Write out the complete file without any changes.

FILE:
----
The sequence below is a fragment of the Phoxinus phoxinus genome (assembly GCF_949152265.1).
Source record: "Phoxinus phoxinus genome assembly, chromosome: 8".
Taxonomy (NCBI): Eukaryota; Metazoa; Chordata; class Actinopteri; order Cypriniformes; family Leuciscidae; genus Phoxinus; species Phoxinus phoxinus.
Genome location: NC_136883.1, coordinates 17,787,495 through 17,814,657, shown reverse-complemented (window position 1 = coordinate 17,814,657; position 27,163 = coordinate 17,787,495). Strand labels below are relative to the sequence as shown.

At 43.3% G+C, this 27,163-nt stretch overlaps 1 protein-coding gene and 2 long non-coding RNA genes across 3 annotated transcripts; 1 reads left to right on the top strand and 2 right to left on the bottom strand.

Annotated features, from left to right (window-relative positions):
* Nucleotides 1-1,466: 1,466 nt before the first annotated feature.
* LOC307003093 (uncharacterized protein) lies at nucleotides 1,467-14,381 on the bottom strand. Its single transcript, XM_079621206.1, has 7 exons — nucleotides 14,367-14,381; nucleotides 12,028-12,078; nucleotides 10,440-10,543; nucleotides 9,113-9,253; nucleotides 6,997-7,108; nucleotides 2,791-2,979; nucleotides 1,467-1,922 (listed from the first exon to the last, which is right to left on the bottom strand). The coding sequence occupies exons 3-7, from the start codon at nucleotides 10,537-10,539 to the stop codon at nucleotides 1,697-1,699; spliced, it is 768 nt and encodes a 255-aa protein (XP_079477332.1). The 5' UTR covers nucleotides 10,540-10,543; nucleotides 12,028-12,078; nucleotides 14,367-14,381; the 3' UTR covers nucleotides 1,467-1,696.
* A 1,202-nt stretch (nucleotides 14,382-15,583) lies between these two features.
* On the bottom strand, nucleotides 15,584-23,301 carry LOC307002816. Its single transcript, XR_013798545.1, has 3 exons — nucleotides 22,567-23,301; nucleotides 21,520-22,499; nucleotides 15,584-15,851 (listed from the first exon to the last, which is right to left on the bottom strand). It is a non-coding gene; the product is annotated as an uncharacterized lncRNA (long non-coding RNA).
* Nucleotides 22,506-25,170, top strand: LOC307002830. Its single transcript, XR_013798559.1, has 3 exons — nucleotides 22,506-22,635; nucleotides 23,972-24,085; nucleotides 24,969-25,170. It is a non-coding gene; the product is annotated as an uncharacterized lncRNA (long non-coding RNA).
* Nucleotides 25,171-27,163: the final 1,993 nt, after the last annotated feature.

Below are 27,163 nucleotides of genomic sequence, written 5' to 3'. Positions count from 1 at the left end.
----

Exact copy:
The sequence below is a fragment of the Phoxinus phoxinus genome (assembly GCF_949152265.1).
Source record: "Phoxinus phoxinus genome assembly, chromosome: 8".
Taxonomy (NCBI): Eukaryota; Metazoa; Chordata; class Actinopteri; order Cypriniformes; family Leuciscidae; genus Phoxinus; species Phoxinus phoxinus.
Genome location: NC_136883.1, coordinates 17,787,495 through 17,814,657, shown reverse-complemented (window position 1 = coordinate 17,814,657; position 27,163 = coordinate 17,787,495). Strand labels below are relative to the sequence as shown.

At 43.3% G+C, this 27,163-nt stretch overlaps 1 protein-coding gene and 2 long non-coding RNA genes across 3 annotated transcripts; 1 reads left to right on the top strand and 2 right to left on the bottom strand.

Annotated features, from left to right (window-relative positions):
* Nucleotides 1-1,466: 1,466 nt before the first annotated feature.
* LOC307003093 (uncharacterized protein) lies at nucleotides 1,467-14,381 on the bottom strand. Its single transcript, XM_079621206.1, has 7 exons — nucleotides 14,367-14,381; nucleotides 12,028-12,078; nucleotides 10,440-10,543; nucleotides 9,113-9,253; nucleotides 6,997-7,108; nucleotides 2,791-2,979; nucleotides 1,467-1,922 (listed from the first exon to the last, which is right to left on the bottom strand). The coding sequence occupies exons 3-7, from the start codon at nucleotides 10,537-10,539 to the stop codon at nucleotides 1,697-1,699; spliced, it is 768 nt and encodes a 255-aa protein (XP_079477332.1). The 5' UTR covers nucleotides 10,540-10,543; nucleotides 12,028-12,078; nucleotides 14,367-14,381; the 3' UTR covers nucleotides 1,467-1,696.
* A 1,202-nt stretch (nucleotides 14,382-15,583) lies between these two features.
* On the bottom strand, nucleotides 15,584-23,301 carry LOC307002816. Its single transcript, XR_013798545.1, has 3 exons — nucleotides 22,567-23,301; nucleotides 21,520-22,499; nucleotides 15,584-15,851 (listed from the first exon to the last, which is right to left on the bottom strand). It is a non-coding gene; the product is annotated as an uncharacterized lncRNA (long non-coding RNA).
* Nucleotides 22,506-25,170, top strand: LOC307002830. Its single transcript, XR_013798559.1, has 3 exons — nucleotides 22,506-22,635; nucleotides 23,972-24,085; nucleotides 24,969-25,170. It is a non-coding gene; the product is annotated as an uncharacterized lncRNA (long non-coding RNA).
* Nucleotides 25,171-27,163: the final 1,993 nt, after the last annotated feature.

Below are 27,163 nucleotides of genomic sequence, written 5' to 3'. Positions count from 1 at the left end.